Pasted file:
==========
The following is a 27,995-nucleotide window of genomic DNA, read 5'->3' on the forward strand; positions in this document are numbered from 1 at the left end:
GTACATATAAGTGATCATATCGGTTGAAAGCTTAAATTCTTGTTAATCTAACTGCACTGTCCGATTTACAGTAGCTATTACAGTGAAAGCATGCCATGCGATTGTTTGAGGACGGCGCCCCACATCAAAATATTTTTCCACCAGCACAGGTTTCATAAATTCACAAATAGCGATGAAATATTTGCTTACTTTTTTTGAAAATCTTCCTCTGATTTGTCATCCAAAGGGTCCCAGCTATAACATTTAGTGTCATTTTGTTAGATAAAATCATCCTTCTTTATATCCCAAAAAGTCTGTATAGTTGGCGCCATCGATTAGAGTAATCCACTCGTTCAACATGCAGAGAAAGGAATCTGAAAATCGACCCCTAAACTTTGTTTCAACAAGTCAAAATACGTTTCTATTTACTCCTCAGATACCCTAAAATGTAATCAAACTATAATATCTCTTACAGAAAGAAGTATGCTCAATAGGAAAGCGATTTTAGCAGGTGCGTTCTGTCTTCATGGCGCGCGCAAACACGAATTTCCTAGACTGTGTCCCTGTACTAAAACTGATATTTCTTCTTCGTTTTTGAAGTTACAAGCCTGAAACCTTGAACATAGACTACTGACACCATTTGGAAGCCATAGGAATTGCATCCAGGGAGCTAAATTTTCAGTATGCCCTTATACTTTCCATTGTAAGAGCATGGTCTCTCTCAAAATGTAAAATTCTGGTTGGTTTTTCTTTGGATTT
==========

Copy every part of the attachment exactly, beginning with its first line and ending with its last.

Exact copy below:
The following is a 27,995-nucleotide window of genomic DNA, read 5'->3' on the forward strand; positions in this document are numbered from 1 at the left end:
GTACATATAAGTGATCATATCGGTTGAAAGCTTAAATTCTTGTTAATCTAACTGCACTGTCCGATTTACAGTAGCTATTACAGTGAAAGCATGCCATGCGATTGTTTGAGGACGGCGCCCCACATCAAAATATTTTTCCACCAGCACAGGTTTCATAAATTCACAAATAGCGATGAAATATTTGCTTACTTTTTTTGAAAATCTTCCTCTGATTTGTCATCCAAAGGGTCCCAGCTATAACATTTAGTGTCATTTTGTTAGATAAAATCATCCTTCTTTATATCCCAAAAAGTCTGTATAGTTGGCGCCATCGATTAGAGTAATCCACTCGTTCAACATGCAGAGAAAGGAATCTGAAAATCGACCCCTAAACTTTGTTTCAACAAGTCAAAATACGTTTCTATTTACTCCTCAGATACCCTAAAATGTAATCAAACTATAATATCTCTTACAGAAAGAAGTATGCTCAATAGGAAAGCGATTTTAGCAGGTGCGTTCTGTCTTCATGGCGCGCGCAAACACGAATTTCCTAGACTGTGTCCCTGTACTAAAACTGATATTTCTTCTTCGTTTTTGAAGTTACAAGCCTGAAACCTTGAACATAGACTACTGACACCATTTGGAAGCCATAGGAATTGCATCCAGGGAGCTAAATTTTCAGTATGCCCTTATACTTTCCATTGTAAGAGCATGGTCTCTCTCAAAATGTAAAATTCTGGTTGGTTTTTCTTTGGATTT